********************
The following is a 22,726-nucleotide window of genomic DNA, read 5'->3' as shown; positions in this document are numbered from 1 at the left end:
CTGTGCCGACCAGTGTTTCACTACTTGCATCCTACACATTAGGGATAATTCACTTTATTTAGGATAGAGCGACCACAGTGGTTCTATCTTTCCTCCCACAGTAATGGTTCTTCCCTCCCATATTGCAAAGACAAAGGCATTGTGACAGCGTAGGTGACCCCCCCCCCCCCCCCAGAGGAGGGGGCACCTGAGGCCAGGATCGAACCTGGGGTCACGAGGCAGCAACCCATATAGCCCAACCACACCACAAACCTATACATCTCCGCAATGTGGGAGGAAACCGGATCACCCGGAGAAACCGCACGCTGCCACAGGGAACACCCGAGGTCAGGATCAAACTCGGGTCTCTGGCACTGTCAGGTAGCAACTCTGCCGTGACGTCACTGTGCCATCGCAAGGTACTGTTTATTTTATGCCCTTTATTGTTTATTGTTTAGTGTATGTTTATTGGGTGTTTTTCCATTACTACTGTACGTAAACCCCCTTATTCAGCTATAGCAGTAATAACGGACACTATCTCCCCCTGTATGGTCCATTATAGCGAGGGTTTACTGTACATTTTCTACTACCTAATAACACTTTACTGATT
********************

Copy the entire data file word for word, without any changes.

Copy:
The following is a 22,726-nucleotide window of genomic DNA, read 5'->3' as shown; positions in this document are numbered from 1 at the left end:
CTGTGCCGACCAGTGTTTCACTACTTGCATCCTACACATTAGGGATAATTCACTTTATTTAGGATAGAGCGACCACAGTGGTTCTATCTTTCCTCCCACAGTAATGGTTCTTCCCTCCCATATTGCAAAGACAAAGGCATTGTGACAGCGTAGGTGACCCCCCCCCCCCCCCCAGAGGAGGGGGCACCTGAGGCCAGGATCGAACCTGGGGTCACGAGGCAGCAACCCATATAGCCCAACCACACCACAAACCTATACATCTCCGCAATGTGGGAGGAAACCGGATCACCCGGAGAAACCGCACGCTGCCACAGGGAACACCCGAGGTCAGGATCAAACTCGGGTCTCTGGCACTGTCAGGTAGCAACTCTGCCGTGACGTCACTGTGCCATCGCAAGGTACTGTTTATTTTATGCCCTTTATTGTTTATTGTTTAGTGTATGTTTATTGGGTGTTTTTCCATTACTACTGTACGTAAACCCCCTTATTCAGCTATAGCAGTAATAACGGACACTATCTCCCCCTGTATGGTCCATTATAGCGAGGGTTTACTGTACATTTTCTACTACCTAATAACACTTTACTGATT